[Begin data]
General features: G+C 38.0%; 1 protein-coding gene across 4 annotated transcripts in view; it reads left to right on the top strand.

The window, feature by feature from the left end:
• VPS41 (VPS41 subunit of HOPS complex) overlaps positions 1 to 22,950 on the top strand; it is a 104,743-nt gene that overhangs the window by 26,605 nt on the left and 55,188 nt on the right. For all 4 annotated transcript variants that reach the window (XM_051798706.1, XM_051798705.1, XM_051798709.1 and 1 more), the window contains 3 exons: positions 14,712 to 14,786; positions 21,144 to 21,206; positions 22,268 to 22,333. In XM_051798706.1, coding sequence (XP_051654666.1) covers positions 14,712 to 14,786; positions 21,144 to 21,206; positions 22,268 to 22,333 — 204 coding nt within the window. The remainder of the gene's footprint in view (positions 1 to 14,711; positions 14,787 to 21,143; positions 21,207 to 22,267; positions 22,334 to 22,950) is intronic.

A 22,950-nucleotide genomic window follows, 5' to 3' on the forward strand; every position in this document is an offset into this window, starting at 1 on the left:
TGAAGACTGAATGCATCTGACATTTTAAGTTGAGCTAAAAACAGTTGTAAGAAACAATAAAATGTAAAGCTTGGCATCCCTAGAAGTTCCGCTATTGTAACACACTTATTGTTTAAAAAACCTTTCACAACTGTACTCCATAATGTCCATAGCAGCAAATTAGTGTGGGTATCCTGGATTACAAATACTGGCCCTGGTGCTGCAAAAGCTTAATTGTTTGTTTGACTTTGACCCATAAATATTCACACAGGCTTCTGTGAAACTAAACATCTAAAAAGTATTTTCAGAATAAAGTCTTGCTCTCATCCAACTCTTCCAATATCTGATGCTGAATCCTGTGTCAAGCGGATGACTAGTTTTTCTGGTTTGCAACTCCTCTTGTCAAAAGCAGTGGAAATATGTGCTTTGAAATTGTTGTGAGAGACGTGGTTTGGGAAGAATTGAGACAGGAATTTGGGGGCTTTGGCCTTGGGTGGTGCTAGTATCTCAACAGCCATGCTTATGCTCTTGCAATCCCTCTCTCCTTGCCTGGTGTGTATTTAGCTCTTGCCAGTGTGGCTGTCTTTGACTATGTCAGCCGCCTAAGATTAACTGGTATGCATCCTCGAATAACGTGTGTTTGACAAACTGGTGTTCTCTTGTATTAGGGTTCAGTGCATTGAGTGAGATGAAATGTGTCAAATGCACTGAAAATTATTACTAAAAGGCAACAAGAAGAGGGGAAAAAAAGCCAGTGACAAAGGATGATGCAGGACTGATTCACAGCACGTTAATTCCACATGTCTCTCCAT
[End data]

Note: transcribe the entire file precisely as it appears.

General features: G+C 38.0%; 1 protein-coding gene across 4 annotated transcripts in view; it reads left to right on the top strand.

The window, feature by feature from the left end:
• VPS41 (VPS41 subunit of HOPS complex) overlaps positions 1 to 22,950 on the top strand; it is a 104,743-nt gene that overhangs the window by 26,605 nt on the left and 55,188 nt on the right. For all 4 annotated transcript variants that reach the window (XM_051798706.1, XM_051798705.1, XM_051798709.1 and 1 more), the window contains 3 exons: positions 14,712 to 14,786; positions 21,144 to 21,206; positions 22,268 to 22,333. In XM_051798706.1, coding sequence (XP_051654666.1) covers positions 14,712 to 14,786; positions 21,144 to 21,206; positions 22,268 to 22,333 — 204 coding nt within the window. The remainder of the gene's footprint in view (positions 1 to 14,711; positions 14,787 to 21,143; positions 21,207 to 22,267; positions 22,334 to 22,950) is intronic.

A 22,950-nucleotide genomic window follows, 5' to 3' on the forward strand; every position in this document is an offset into this window, starting at 1 on the left:
TGAAGACTGAATGCATCTGACATTTTAAGTTGAGCTAAAAACAGTTGTAAGAAACAATAAAATGTAAAGCTTGGCATCCCTAGAAGTTCCGCTATTGTAACACACTTATTGTTTAAAAAACCTTTCACAACTGTACTCCATAATGTCCATAGCAGCAAATTAGTGTGGGTATCCTGGATTACAAATACTGGCCCTGGTGCTGCAAAAGCTTAATTGTTTGTTTGACTTTGACCCATAAATATTCACACAGGCTTCTGTGAAACTAAACATCTAAAAAGTATTTTCAGAATAAAGTCTTGCTCTCATCCAACTCTTCCAATATCTGATGCTGAATCCTGTGTCAAGCGGATGACTAGTTTTTCTGGTTTGCAACTCCTCTTGTCAAAAGCAGTGGAAATATGTGCTTTGAAATTGTTGTGAGAGACGTGGTTTGGGAAGAATTGAGACAGGAATTTGGGGGCTTTGGCCTTGGGTGGTGCTAGTATCTCAACAGCCATGCTTATGCTCTTGCAATCCCTCTCTCCTTGCCTGGTGTGTATTTAGCTCTTGCCAGTGTGGCTGTCTTTGACTATGTCAGCCGCCTAAGATTAACTGGTATGCATCCTCGAATAACGTGTGTTTGACAAACTGGTGTTCTCTTGTATTAGGGTTCAGTGCATTGAGTGAGATGAAATGTGTCAAATGCACTGAAAATTATTACTAAAAGGCAACAAGAAGAGGGGAAAAAAAGCCAGTGACAAAGGATGATGCAGGACTGATTCACAGCACGTTAATTCCACATGTCTCTCCAT